Posted by: Patricia Salkin | July 9, 2008

NJ Supreme Court Holds that a Development Company Cannot be Required to Pay More than its Fair Share of Off-Site Improvements, Irrespective of Development Agreement

In the late 1980s, two development companies sought approval to build on adjacent properties. One company intended to build a multiple-use development to include commercial, residential, and retail elements on a 540-acre site.  The other company bought property adjacent to this site, intending to construct a 500,000 square foot office park.  Because the area surrounding the proposed developments was largely rural and undeveloped, there were concerns that the roads would not be able to sustain increased traffic.  The local governing bodies jointly administered both projects as a single plan, and conditioned their preliminary approvals on the developers’ willingness to fund the required road improvements.  Both developers acknowledged and accepted this commitment, then estimated at $2.1 million.  They entered into a development agreement, although recognizing that they were contributing more than their fair share for the improvements.

Following the economic downturn of the early 1990s, both developers experienced financial difficulties.  Toll Brothers, Inc. (Toll Bros.) acquired the multiple-use development interest and entered into a development agreement with the municipality that inherited the required improvements to adjacent county roads.  Due to a variety of factors, the project’s scope was considerably downsized; however, Toll Bros. remained responsible for the roadway improvements.  Because the development agreement was conditioned on the construction of a much larger project, Toll Bros. sought to alter the conditions of the agreement in order to reflect the development’s reduced proportional impact on surrounding roads.

Toll Bros. contended that because the development agreement’s conditions were not proportional to the project’s impact, the conditions violated New Jersey’s Municipal Land Use Law (MLUL), which provides that municipalities are only permitted to condition development approval upon payment of a development’s “pro rata share” of necessary road improvements. The Supreme Court of New Jersey agreed with Toll Bros., holding that the municipality was precluded from requiring developers to finance improvements not connected to their development.  New Jersey courts have traditionally required a “strong, almost but-for, causal nexus between off-site public facilities and private development” to justify exactions.  The Court stipulated that the MLUL’s mandate regarding the pro rata share ensures that “suitable cost apportionment prevails” to avoid situations where one developer shoulders a disproportionate share of the cost of improvements.  Further, the court stated that a developer’s willingness to pay more than the pro rata share does not effect this determination.  (The court, while not citing Lingle, viewed its case law requiring a “rational nexus” and “but-for casual nexus” as consistent with the “essential nexus” test in Nollan and the “rough proportionality” test in Dolan.)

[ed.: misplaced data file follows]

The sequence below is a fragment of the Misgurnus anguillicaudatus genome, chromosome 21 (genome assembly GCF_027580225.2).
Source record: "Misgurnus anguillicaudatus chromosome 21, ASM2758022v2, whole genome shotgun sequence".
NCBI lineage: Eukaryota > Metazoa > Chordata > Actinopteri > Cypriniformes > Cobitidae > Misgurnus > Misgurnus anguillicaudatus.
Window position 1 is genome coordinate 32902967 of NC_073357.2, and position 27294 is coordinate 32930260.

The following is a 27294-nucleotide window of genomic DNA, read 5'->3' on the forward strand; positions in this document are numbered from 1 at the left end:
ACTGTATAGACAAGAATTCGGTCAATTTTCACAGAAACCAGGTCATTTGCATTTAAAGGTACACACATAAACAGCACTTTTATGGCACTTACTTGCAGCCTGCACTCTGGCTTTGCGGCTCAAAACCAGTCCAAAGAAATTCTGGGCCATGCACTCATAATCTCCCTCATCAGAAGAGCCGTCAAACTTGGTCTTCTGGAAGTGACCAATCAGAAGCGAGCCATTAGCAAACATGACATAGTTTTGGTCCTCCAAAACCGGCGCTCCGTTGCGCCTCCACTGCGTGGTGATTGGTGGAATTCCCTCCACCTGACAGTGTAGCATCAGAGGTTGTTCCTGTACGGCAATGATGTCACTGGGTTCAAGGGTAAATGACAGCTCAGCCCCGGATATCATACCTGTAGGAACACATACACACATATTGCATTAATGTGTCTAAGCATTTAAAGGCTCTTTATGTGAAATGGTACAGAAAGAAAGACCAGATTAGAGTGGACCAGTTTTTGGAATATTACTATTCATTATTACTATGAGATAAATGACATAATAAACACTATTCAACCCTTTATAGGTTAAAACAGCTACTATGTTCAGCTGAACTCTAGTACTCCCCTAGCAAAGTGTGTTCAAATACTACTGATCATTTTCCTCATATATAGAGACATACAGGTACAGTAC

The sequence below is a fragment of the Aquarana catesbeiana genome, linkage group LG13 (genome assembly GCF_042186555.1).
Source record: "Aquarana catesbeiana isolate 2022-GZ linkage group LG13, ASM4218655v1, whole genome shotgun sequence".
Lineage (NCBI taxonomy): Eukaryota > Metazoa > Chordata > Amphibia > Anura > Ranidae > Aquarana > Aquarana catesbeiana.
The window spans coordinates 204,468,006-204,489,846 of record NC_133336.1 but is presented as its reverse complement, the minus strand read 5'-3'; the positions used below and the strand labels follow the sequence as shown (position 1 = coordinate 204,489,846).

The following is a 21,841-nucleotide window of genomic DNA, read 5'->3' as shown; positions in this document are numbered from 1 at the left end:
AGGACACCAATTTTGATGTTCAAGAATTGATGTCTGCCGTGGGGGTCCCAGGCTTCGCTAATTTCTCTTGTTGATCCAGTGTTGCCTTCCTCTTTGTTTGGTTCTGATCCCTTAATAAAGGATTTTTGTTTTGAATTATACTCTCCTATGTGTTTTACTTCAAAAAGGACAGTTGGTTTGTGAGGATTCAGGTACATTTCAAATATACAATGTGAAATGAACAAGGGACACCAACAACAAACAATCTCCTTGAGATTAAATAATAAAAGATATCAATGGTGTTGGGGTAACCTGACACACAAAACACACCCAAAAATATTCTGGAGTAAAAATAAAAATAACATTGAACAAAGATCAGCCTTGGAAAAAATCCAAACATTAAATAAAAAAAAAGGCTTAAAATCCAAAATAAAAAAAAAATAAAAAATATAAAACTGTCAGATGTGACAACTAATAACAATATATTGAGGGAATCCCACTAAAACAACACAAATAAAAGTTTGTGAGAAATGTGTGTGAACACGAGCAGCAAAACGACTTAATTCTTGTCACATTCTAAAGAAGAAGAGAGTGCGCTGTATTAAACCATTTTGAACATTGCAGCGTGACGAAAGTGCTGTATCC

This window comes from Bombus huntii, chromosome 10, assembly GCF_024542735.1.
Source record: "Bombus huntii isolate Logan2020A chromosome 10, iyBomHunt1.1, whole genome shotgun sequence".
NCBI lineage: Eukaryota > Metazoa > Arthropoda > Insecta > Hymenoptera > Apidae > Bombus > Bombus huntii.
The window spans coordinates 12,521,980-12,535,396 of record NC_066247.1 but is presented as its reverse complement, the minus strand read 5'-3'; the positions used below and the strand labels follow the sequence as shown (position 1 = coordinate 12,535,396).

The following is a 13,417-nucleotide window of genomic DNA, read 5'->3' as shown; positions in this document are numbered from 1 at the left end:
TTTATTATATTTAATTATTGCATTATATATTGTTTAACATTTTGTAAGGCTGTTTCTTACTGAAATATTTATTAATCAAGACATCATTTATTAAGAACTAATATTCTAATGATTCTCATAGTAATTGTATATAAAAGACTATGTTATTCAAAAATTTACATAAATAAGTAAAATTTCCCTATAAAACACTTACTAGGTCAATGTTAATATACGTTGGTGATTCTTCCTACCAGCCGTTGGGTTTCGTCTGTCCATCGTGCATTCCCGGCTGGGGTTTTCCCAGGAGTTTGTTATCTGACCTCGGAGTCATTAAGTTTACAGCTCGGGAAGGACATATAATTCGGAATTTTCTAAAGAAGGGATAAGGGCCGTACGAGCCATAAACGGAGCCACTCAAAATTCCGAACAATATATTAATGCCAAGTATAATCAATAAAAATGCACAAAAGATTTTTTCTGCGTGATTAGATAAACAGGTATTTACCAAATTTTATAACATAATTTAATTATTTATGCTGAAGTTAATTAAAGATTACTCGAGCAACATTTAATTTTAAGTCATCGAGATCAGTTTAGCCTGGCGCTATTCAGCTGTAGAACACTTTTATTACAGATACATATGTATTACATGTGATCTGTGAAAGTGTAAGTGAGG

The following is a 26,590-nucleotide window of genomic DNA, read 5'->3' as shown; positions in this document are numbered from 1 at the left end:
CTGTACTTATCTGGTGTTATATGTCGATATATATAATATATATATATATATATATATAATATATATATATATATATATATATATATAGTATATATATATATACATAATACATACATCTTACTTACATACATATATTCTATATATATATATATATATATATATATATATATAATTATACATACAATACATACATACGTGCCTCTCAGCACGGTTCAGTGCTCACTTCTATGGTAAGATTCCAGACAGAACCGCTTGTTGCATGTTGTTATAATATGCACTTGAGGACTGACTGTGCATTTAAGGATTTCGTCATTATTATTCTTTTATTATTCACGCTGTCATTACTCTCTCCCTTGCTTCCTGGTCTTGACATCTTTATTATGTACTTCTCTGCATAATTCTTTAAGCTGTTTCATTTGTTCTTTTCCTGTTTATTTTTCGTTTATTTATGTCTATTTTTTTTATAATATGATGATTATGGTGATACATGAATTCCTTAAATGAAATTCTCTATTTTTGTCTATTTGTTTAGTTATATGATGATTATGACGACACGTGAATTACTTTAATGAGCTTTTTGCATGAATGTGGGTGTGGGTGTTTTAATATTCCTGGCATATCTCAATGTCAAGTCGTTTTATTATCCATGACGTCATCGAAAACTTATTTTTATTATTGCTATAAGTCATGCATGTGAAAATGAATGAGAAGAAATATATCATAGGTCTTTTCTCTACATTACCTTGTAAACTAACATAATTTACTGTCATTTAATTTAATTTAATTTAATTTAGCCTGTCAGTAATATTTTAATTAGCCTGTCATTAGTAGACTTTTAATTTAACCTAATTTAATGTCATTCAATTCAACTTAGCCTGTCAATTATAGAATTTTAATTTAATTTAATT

The Court specified that a developer’s agreement does not constitute an independent contractual source of obligation.  Rather, it is an “ancillary instrument,” existing only as a tool for establishing the conditions of approval.  The Court noted that where a resolution is altered, the developer’s agreement must also be renegotiated. Here, the Court noted that the reduction in the scope of Toll Bros.’ project warranted a hearing before the planning board to recalculate the developer’s contribution to roadway improvements, and found that the downsizing of the project altered the proportional effect of the public need created by the development. The court opined that the ability to modify an agreement serves as a “safeguard against municipal duress to procure otherwise unlawful exactions.”

The Court remanded the case to the planning board, charging the board with the responsibility of determining whether the ultimate cost to Toll Bros. was fair and equitable in light of the substantial reduction in development size and the principle that developers should not “enjoy a free ride at another developer’s expense.”

Toll Bros., Inc. v. Bd. of Chosen Freeholders, 944 A.2d 1(N.J. Sup. Ct. 3/31/2008 ) 



The opinion can be accessed at:

Special thanks to John Delaney, Esq. of Linowes and Blocher, LLP in Bethesda, MD for contributing this abstract. You can contact him at: .  This case and others will be discussed by Mr. Delaney att he August 2008 ALI-ABA Land Use Institute, see:

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